U2 Steps Out of Comfort Zone for Bonnaroo Headlining Set, Still Triumphs
Somewhere near the end of almost every U2 show, Bono humbly tells the crowd, “Thanks for giving us a great life.” For their headlining set at the Bonnaroo Music & Arts Festival, he instead thanked festivalgoers for “getting out of your tents and caravans and giving us a night we’ll never, ever forget!” He also joked, “What an extraordinary thing Bonnaroo is, thank you for naming it after me.”
Though currently touring stadiums playing 1987’s The Joshua Tree in its entirety, Bonnaroo provided a unique challenge: A field that holds tens of thousands of people, a crowd full of Eighties and Nineties babies that may not have been born before Achtung Baby and an audience primed on the bombast of EDM and hip-hop.
The fact that the band was playing with a somewhat scaled-down production to fit on the festival’s What Stage (think more Zoo TV than PopMart) almost made this show feel intimate compared to their recent spectacles. It was all a unique barometer to test the real power of a U2’s famed show.
The band front-loaded the set with six of the most iconic hits of the Eighties – “Sunday Bloody Sunday,” “New Year’s Day,” “Pride (In the Name of Love)” and the first three tracks of The Joshua Tree. Still, Bono and company seemed nervous for the show’s first 30 or so minutes. That tension (and ultimate release later on) made for a thrilling set. It’s not every day you get to see Bono intimidated by a crowd, and this is a band that’s at its best when it has something to prove.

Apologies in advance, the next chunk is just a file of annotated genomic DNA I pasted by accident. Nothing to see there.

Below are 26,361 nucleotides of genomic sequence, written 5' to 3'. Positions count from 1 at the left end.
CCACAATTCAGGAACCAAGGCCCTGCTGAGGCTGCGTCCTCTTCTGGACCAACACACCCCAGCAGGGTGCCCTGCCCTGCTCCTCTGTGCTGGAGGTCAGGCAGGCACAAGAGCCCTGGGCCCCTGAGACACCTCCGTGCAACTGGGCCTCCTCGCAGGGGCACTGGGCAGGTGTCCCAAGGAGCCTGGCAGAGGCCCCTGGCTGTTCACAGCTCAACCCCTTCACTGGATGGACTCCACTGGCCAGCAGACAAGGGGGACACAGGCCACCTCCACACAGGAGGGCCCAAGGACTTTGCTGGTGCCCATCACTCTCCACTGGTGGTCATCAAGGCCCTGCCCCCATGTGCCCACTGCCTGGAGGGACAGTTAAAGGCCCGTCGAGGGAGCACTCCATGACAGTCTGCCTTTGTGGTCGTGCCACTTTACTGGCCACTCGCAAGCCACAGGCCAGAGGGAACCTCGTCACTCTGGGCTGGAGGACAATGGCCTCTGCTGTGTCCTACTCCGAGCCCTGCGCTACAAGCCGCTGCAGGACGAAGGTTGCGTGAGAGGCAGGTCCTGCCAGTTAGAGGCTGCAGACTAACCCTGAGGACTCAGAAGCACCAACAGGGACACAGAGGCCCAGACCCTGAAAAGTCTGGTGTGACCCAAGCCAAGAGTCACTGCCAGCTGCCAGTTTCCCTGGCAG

By the middle of the two-hour set, he was conjuring Nick Cave going after a phantom Donald Trump with possessed, murderous rage. He screamed at Bonnaroovians to hold out their hands during a dark, ferocious version of “Exit” that saw scorching bursts of feedback from the Edge. For jam fans used to seeing Warren Haynes or Trey Anastasio, Edge gladly provided face-melting iconic solo after iconic solo.
The band’s fine-crafted moments of transcendence were still in effect – like Bono’s impassioned speechifying on human rights causes – and warhorses like a show-opening “Sunday Bloody Sunday” and show-closing “One” felt fresh and frenetic in the context of Bonnaroo.
Impressively, the band made rarely-played album tracks like “Red Hill Mining Town” and “Trip Through Your Wires” (parts of The Joshua Tree‘s second side) into some of the show’s most memorable moments, inspiring an ocean of cellphone lights in the crowd during “One Tree Hill,” which he dedicated Chris Cornell’s daughter Lily Cornell. “Her dad had a wonderful heart,” the singer said.
“Thank you for listening to The Joshua Tree,” Bono told the crowd as the final notes of “Mothers of the Disappeared” faded. It felt like he was talking to thousands of kids who’d instead made 2000’s “Beautiful Day” the band’s “Born to Run” moment in recent years.
“Sunday Bloody Sunday”
“New Year’s Day”
“Pride (In the Name of Love)”
“Where the Streets Have No Name”
“I Still Haven’t Found What I’m Looking For”
“With or Without You”
“Bullet the Blue Sky”
“Running to Stand Still”
“Red Hill Mining Town”
“In God’s Country”
“Trip Through Your Wires”
“One Tree Hill”
“Mothers of the Disappeared”
“Ultra Violet (Light My Way)”